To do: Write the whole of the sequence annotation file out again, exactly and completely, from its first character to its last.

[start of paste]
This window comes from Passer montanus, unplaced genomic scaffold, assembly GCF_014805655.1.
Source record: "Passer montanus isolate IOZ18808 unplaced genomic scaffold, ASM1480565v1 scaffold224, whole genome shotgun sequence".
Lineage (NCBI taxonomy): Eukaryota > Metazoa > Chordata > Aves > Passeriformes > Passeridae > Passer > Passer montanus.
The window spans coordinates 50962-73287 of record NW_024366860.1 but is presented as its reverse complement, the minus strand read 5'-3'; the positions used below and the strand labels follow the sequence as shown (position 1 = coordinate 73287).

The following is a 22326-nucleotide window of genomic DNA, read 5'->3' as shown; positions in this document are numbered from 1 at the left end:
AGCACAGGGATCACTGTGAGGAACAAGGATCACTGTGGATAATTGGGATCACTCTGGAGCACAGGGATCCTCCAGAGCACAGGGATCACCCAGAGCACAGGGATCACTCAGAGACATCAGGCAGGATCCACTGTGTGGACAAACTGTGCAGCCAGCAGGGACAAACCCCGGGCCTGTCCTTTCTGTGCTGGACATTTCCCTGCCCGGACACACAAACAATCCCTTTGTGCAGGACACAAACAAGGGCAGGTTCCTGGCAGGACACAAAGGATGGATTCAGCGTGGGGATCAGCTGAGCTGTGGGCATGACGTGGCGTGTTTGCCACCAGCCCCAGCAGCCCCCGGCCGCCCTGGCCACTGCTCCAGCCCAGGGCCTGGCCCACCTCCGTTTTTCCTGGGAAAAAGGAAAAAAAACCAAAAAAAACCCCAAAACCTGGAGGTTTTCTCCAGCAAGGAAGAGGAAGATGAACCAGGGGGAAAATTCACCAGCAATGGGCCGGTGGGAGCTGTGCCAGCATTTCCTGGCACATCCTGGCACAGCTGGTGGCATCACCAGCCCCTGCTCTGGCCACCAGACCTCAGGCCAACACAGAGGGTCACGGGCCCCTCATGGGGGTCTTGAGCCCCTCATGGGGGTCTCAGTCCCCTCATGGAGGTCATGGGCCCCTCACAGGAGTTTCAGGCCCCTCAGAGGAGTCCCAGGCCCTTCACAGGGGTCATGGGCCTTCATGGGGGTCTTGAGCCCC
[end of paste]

This window comes from Passer montanus, unplaced genomic scaffold, assembly GCF_014805655.1.
Source record: "Passer montanus isolate IOZ18808 unplaced genomic scaffold, ASM1480565v1 scaffold224, whole genome shotgun sequence".
Lineage (NCBI taxonomy): Eukaryota > Metazoa > Chordata > Aves > Passeriformes > Passeridae > Passer > Passer montanus.
The window spans coordinates 50962-73287 of record NW_024366860.1 but is presented as its reverse complement, the minus strand read 5'-3'; the positions used below and the strand labels follow the sequence as shown (position 1 = coordinate 73287).

The following is a 22326-nucleotide window of genomic DNA, read 5'->3' as shown; positions in this document are numbered from 1 at the left end:
AGCACAGGGATCACTGTGAGGAACAAGGATCACTGTGGATAATTGGGATCACTCTGGAGCACAGGGATCCTCCAGAGCACAGGGATCACCCAGAGCACAGGGATCACTCAGAGACATCAGGCAGGATCCACTGTGTGGACAAACTGTGCAGCCAGCAGGGACAAACCCCGGGCCTGTCCTTTCTGTGCTGGACATTTCCCTGCCCGGACACACAAACAATCCCTTTGTGCAGGACACAAACAAGGGCAGGTTCCTGGCAGGACACAAAGGATGGATTCAGCGTGGGGATCAGCTGAGCTGTGGGCATGACGTGGCGTGTTTGCCACCAGCCCCAGCAGCCCCCGGCCGCCCTGGCCACTGCTCCAGCCCAGGGCCTGGCCCACCTCCGTTTTTCCTGGGAAAAAGGAAAAAAAACCAAAAAAAACCCCAAAACCTGGAGGTTTTCTCCAGCAAGGAAGAGGAAGATGAACCAGGGGGAAAATTCACCAGCAATGGGCCGGTGGGAGCTGTGCCAGCATTTCCTGGCACATCCTGGCACAGCTGGTGGCATCACCAGCCCCTGCTCTGGCCACCAGACCTCAGGCCAACACAGAGGGTCACGGGCCCCTCATGGGGGTCTTGAGCCCCTCATGGGGGTCTCAGTCCCCTCATGGAGGTCATGGGCCCCTCACAGGAGTTTCAGGCCCCTCAGAGGAGTCCCAGGCCCTTCACAGGGGTCATGGGCCTTCATGGGGGTCTTGAGCCCC